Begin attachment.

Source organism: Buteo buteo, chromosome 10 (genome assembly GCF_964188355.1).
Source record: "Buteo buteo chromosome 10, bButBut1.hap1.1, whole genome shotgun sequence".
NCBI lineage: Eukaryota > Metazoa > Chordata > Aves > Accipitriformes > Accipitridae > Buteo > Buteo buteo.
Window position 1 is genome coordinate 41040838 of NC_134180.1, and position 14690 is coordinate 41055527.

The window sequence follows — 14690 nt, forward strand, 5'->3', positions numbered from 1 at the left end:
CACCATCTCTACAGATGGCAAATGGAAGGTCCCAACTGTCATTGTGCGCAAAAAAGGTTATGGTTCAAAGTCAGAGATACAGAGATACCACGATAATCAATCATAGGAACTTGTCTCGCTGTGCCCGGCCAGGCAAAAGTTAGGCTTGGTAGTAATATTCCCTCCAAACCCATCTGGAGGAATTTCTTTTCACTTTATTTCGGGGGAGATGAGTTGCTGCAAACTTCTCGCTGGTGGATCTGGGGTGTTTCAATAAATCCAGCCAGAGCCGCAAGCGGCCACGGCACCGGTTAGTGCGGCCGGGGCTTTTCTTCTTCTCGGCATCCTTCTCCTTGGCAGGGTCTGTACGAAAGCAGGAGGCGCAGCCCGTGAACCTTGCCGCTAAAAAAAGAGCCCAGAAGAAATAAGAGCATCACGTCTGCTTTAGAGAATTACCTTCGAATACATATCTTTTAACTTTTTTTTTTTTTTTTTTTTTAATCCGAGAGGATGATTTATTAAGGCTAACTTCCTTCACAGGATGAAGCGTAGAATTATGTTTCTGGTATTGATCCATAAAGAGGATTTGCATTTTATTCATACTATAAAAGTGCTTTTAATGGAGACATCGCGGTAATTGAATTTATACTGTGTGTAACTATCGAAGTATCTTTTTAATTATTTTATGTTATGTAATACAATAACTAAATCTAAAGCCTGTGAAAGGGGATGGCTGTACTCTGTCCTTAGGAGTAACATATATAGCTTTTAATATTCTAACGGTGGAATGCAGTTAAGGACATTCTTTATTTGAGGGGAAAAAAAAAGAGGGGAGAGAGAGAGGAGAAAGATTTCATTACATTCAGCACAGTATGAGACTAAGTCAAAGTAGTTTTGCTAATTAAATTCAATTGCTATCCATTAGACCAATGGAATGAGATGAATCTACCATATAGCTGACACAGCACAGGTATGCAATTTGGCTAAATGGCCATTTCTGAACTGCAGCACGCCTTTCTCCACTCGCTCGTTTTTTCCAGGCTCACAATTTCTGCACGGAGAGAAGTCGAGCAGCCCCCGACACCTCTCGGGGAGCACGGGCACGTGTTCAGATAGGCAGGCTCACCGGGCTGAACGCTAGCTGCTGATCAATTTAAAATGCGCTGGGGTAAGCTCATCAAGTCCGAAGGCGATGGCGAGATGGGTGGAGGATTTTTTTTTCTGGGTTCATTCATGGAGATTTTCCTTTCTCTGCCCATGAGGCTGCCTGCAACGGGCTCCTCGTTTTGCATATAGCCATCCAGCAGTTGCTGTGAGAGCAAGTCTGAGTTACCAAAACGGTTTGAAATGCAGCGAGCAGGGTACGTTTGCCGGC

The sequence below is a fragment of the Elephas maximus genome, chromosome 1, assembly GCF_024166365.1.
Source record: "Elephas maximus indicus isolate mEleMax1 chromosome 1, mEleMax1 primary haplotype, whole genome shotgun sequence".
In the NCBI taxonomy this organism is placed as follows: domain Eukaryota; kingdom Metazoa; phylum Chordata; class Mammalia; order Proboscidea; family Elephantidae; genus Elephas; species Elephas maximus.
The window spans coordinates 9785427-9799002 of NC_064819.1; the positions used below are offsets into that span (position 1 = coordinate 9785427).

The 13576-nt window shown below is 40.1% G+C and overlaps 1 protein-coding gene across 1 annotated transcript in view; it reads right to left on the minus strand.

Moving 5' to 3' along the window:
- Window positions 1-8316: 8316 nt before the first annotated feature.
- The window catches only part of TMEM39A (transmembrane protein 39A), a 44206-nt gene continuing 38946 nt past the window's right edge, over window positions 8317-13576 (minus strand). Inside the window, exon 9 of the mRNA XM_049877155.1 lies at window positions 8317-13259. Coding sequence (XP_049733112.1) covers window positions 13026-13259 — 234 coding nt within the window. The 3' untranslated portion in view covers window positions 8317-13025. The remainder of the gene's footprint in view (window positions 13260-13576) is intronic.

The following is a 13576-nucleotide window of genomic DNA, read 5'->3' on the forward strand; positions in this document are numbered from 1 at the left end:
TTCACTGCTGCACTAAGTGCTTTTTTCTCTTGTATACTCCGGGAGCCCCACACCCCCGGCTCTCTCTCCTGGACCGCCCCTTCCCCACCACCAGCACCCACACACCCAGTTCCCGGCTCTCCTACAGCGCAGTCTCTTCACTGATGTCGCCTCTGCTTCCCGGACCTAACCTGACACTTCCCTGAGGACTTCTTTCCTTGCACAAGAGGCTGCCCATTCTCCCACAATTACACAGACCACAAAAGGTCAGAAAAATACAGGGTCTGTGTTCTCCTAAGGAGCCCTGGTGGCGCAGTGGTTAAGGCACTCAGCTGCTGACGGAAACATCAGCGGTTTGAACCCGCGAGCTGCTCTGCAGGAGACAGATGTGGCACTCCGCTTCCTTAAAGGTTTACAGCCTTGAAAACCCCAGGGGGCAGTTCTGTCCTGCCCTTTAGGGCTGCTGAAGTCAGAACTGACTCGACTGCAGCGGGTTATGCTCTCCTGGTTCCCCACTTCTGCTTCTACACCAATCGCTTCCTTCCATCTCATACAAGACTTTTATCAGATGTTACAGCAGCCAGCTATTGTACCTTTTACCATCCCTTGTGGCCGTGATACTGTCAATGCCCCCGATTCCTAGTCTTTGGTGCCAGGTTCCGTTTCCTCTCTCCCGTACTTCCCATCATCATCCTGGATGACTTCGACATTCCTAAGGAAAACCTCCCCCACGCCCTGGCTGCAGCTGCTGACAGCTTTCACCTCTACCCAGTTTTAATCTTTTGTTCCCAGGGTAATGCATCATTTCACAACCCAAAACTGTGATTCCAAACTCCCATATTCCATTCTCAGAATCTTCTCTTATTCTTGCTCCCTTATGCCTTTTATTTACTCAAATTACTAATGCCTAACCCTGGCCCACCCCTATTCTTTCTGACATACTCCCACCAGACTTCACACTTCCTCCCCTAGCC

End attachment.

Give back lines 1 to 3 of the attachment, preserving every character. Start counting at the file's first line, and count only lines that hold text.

Source organism: Buteo buteo, chromosome 10 (genome assembly GCF_964188355.1).
Source record: "Buteo buteo chromosome 10, bButBut1.hap1.1, whole genome shotgun sequence".
NCBI lineage: Eukaryota > Metazoa > Chordata > Aves > Accipitriformes > Accipitridae > Buteo > Buteo buteo.